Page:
Is Multi-cloud the new default for Enterprise computing in 2019 or just another jargon?

A recent survey by Gartner reveals that 70% of Enterprises are implementing a multi-cloud strategy in 2019. Well this certainly seems to make a strong case for multi-cloud as the strategy for enterprise cloud computing. There are too many jargons out there in Cloud computing technology, is multi cloud just another one? In today’s article, let’s find out what multi-cloud is and, why it is required.

To put it simply, multi-cloud is multiple clouds. So, if an organization adopts a multi-cloud strategy, it is using more than one, at least two or more cloud computing services in a single heterogeneous network architecture. A multi-cloud deployment can be homogeneous (all public or all private) or heterogeneous (combination of both). Although multi-cloud environment can be an implementation of multiple Platform as a Service (PaaS) or Software as a Service (SaaS) offerings, it mostly refers to multiple deployments of Infrastructure as a Service (IaaS) environment, such as Microsoft Azure, Google Cloud Platform, Amazon Web Services, IBM Cloud, Rackspace, OpenStack, etc.   

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Multi-cloud strategy is often synonymous to Polynimbus strategy, where poly means multiple and nimbus means cloud (in Latin). Polynimbus is all about distribution of cloud assets, applications, software, services, etc. across different cloud-hosting environment, thereby leveraging the best of each of them as per need.

Now as we understand what multi-cloud is and discover that Forrester mentions the cloud strategy of 86% organizations to be multi-cloud today, let’s see why the pace of this strategy adoption is so high. Below are some of the reasons why I feel multi-cloud is radically capturing the market.

  • Multi-cloud enables organizations to avoid dependence on a single service provider and nullifies vendor lock-in.
  • Usage of multiple clouds not only reduces financial risk but also makes implementation more cost-effective.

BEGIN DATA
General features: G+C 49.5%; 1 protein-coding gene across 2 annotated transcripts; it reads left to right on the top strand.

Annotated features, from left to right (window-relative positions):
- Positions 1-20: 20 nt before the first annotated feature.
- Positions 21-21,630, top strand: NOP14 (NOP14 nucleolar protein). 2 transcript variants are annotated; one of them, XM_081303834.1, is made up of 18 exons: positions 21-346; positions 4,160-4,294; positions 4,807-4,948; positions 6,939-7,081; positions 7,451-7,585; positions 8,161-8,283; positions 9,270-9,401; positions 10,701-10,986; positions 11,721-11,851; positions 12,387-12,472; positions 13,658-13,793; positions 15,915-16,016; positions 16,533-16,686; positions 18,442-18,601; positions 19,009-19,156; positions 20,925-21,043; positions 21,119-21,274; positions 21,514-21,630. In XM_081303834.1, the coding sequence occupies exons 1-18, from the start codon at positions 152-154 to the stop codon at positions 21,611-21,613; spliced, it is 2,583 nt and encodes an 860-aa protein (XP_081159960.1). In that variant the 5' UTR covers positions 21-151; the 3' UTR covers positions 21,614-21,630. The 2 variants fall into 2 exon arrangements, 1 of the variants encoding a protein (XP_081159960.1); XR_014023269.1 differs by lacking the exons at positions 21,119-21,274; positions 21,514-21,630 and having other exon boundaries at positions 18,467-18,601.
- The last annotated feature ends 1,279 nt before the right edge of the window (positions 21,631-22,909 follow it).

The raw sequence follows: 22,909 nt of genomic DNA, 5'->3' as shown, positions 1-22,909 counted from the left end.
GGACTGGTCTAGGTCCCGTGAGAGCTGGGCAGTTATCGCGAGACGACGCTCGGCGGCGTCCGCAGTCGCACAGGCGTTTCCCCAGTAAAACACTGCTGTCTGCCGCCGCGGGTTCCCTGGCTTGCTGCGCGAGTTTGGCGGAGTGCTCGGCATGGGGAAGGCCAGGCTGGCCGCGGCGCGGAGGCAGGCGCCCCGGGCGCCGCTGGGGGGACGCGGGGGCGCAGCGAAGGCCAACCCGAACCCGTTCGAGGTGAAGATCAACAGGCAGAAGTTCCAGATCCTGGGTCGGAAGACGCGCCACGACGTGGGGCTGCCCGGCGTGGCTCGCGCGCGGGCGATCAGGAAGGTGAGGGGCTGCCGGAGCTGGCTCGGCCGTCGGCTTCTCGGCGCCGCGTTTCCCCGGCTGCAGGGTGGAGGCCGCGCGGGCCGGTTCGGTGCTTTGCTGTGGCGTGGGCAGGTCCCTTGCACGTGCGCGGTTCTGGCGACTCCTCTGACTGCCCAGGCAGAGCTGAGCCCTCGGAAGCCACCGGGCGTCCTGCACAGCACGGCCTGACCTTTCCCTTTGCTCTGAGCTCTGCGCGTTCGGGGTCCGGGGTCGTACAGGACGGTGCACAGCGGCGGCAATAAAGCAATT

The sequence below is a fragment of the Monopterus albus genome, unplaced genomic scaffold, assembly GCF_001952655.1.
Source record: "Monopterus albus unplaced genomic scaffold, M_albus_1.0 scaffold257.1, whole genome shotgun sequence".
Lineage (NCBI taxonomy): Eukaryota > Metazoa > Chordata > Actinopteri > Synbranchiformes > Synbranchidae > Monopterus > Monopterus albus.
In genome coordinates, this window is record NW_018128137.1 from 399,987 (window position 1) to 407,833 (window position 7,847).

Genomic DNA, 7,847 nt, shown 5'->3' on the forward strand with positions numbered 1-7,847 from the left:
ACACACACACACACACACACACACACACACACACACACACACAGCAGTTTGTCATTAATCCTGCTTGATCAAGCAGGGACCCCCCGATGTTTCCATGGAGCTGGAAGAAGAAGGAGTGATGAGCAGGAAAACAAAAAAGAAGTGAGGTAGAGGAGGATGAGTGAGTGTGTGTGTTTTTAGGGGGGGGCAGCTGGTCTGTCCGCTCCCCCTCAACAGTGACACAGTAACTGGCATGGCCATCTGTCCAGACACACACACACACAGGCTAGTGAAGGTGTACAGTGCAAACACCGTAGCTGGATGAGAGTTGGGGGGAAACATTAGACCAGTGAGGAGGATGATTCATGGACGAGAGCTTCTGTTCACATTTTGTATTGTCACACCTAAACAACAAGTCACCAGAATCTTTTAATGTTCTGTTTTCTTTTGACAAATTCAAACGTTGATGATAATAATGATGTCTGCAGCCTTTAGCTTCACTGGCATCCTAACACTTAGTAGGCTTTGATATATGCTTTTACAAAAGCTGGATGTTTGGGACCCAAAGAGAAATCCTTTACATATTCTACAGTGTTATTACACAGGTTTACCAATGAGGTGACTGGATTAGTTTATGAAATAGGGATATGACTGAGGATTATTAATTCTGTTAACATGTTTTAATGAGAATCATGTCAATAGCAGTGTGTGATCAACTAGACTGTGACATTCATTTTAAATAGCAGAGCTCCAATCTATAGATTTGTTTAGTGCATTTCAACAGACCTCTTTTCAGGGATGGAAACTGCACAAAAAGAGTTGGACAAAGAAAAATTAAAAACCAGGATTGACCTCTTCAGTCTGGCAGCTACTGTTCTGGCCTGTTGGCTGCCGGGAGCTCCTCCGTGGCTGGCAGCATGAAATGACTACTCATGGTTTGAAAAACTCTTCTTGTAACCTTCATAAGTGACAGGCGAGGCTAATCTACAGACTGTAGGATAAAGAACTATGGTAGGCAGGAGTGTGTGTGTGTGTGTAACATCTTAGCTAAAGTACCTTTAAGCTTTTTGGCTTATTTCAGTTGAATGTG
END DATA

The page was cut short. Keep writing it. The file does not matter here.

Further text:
• Multi-cloud is a very effective strategy to combat Shadow IT, a technology used by employees in a company that is not managed by the company’s IT department.
  • Organizations better manage a multi-cloud deployment with tools offered by multiple cloud service providers which hides complex implementation details. There are also tools from third party vendors, which further reduces the dependency on the service provider.
  • Multi-cloud significantly reduces security attacks like distributed denial of service (DDoS).
  • Multi-cloud reconfirms negligible or no downtime, and hence there is better disaster preparedness.
  • Customizability and flexibility of multi-cloud offers an enterprise to select the best of each cloud service provider as per their business requirement, budget, geography and time.
  • With the advent of GDPR in various countries, organizations often use multi-cloud for the purpose of data sovereignty. 
  • And, over and above, Multi-cloud is readily available.

This does not mean that multi-cloud is a boon with no overheads. It has tremendous potential, but integration often becomes an issue with multi-cloud deployment. Though it secures enterprise networks from DDoS attacks, it has its own security vulnerabilities, one of them being prohibition of firewall usage. This is not a show-stopper and can be handled through proper understanding of different cloud suite landscapes. Finally, selection of the ideal cloud can pose a challenge to users, and thus face the paradox of choice.

Hope you have enjoyed this article where I penned down my initial thoughts on multi-cloud, which reiterates the fact that no one provider can offer everything to everyone. Yes, there is no one size fits all solution! Have a great day! I will be back soon with some deeper thoughts on MULTI-CLOUD.